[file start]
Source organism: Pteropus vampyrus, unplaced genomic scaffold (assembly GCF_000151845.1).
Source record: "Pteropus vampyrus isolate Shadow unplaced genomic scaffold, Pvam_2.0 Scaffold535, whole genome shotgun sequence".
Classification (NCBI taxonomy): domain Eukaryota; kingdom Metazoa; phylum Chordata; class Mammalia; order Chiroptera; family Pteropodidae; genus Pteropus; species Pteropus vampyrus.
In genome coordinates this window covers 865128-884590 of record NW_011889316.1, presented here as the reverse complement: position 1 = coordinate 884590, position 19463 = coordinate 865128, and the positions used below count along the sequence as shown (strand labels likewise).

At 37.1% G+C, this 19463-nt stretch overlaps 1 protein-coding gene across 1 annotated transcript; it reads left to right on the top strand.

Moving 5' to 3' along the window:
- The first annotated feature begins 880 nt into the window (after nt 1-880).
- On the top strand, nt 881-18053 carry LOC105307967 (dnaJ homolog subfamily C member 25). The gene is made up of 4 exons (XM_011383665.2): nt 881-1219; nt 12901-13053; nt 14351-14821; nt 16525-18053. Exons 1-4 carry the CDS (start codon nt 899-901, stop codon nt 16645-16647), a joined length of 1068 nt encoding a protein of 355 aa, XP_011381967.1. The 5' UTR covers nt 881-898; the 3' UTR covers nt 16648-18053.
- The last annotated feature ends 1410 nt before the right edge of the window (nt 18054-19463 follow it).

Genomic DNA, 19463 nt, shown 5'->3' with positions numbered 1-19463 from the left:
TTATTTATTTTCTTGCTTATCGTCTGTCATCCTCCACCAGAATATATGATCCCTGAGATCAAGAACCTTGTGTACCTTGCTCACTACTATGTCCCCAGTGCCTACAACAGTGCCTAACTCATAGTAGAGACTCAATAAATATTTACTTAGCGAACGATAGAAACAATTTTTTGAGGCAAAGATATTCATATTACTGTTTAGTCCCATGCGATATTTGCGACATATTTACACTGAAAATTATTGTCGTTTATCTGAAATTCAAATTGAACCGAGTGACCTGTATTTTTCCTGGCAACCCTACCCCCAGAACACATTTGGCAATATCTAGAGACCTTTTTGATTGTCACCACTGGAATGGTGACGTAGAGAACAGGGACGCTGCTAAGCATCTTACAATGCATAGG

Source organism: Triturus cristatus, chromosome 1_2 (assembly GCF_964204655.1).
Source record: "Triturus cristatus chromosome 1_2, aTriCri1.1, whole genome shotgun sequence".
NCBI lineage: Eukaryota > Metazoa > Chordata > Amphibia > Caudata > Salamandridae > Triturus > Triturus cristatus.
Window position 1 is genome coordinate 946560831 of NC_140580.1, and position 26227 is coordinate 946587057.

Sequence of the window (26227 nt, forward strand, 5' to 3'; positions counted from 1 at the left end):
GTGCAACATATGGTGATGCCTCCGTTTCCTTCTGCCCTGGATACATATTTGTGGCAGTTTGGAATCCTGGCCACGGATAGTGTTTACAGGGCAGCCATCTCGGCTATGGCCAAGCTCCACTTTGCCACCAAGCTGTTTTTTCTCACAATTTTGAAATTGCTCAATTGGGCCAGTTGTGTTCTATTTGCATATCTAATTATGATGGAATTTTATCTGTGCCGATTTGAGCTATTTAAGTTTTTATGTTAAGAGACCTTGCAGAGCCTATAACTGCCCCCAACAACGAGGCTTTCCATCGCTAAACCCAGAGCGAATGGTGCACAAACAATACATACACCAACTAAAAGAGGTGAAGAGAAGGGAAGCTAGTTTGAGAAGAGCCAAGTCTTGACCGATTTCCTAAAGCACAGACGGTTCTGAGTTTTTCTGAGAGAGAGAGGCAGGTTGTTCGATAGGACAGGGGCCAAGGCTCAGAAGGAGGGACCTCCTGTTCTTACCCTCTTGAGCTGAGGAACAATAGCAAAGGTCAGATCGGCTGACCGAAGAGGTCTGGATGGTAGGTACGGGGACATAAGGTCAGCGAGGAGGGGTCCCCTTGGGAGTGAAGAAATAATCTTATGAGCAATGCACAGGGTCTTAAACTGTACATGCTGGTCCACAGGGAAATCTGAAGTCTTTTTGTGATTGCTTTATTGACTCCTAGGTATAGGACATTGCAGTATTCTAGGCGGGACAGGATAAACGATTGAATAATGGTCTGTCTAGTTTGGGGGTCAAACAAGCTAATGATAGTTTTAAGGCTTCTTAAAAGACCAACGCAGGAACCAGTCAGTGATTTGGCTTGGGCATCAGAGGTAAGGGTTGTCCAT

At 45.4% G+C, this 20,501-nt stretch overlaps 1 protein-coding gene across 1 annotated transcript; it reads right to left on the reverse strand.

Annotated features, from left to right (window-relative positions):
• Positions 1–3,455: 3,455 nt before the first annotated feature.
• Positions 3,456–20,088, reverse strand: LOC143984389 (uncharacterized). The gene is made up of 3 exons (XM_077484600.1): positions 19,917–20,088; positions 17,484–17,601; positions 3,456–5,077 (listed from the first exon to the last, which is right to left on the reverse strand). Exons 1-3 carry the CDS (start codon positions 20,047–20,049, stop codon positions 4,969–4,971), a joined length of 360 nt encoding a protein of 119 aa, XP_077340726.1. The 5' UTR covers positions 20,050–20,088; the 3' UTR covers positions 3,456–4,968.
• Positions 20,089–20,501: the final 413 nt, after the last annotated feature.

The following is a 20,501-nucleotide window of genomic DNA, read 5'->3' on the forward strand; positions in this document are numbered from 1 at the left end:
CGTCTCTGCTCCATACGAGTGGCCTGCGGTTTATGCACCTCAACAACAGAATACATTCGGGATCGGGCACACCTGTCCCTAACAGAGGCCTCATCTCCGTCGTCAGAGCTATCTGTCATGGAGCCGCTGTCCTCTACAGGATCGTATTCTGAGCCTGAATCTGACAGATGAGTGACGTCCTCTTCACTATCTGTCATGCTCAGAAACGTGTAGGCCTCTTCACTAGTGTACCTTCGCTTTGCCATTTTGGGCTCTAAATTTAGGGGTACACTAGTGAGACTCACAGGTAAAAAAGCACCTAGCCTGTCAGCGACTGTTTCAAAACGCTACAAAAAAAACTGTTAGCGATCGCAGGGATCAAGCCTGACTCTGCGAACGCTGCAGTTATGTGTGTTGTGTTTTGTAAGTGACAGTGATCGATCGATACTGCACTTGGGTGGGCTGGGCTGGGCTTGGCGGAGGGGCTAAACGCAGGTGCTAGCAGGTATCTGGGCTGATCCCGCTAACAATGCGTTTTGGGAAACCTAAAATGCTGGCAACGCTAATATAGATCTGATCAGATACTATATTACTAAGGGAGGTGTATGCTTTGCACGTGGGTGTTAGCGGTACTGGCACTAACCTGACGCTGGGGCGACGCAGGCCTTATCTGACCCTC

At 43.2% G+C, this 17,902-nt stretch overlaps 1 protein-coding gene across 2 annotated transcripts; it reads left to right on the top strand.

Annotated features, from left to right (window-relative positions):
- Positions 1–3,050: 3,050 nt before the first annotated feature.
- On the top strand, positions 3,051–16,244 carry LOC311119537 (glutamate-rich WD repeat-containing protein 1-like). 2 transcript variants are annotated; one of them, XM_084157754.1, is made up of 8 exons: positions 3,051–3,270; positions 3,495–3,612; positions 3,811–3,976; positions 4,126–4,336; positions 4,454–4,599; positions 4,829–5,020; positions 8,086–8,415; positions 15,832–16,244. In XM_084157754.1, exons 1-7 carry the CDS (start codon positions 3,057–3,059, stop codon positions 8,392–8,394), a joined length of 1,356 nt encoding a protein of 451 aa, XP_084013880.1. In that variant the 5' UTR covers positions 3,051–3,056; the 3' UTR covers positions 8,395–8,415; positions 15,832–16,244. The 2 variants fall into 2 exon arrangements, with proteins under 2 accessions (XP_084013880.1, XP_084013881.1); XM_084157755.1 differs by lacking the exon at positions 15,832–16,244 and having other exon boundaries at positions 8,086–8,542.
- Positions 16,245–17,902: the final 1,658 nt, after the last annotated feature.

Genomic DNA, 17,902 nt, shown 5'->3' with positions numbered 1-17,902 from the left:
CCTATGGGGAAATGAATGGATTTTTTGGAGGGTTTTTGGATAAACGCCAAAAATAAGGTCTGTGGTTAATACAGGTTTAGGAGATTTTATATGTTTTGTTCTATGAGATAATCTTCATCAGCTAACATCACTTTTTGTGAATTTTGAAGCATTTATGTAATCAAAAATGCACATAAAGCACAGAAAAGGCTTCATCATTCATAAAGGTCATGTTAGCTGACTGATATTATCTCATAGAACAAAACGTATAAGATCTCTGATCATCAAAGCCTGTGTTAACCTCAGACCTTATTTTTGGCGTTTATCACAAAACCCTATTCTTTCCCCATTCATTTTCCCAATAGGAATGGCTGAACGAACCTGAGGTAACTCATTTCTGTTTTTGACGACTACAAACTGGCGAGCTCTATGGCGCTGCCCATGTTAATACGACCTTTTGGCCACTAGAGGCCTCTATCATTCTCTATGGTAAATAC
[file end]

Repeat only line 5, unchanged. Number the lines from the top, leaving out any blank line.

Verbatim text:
At 37.1% G+C, this 19463-nt stretch overlaps 1 protein-coding gene across 1 annotated transcript; it reads left to right on the top strand.